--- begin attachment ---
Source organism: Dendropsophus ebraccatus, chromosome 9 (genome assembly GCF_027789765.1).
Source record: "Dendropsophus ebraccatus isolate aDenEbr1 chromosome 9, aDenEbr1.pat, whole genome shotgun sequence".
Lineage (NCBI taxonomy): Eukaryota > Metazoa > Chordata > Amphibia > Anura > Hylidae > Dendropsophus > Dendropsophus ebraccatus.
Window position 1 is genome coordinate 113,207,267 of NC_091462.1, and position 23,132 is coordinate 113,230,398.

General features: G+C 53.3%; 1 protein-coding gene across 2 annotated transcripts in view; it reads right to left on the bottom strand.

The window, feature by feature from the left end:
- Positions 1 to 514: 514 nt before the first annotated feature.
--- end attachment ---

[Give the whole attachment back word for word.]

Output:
Source organism: Dendropsophus ebraccatus, chromosome 9 (genome assembly GCF_027789765.1).
Source record: "Dendropsophus ebraccatus isolate aDenEbr1 chromosome 9, aDenEbr1.pat, whole genome shotgun sequence".
Lineage (NCBI taxonomy): Eukaryota > Metazoa > Chordata > Amphibia > Anura > Hylidae > Dendropsophus > Dendropsophus ebraccatus.
Window position 1 is genome coordinate 113,207,267 of NC_091462.1, and position 23,132 is coordinate 113,230,398.

General features: G+C 53.3%; 1 protein-coding gene across 2 annotated transcripts in view; it reads right to left on the bottom strand.

The window, feature by feature from the left end:
- Positions 1 to 514: 514 nt before the first annotated feature.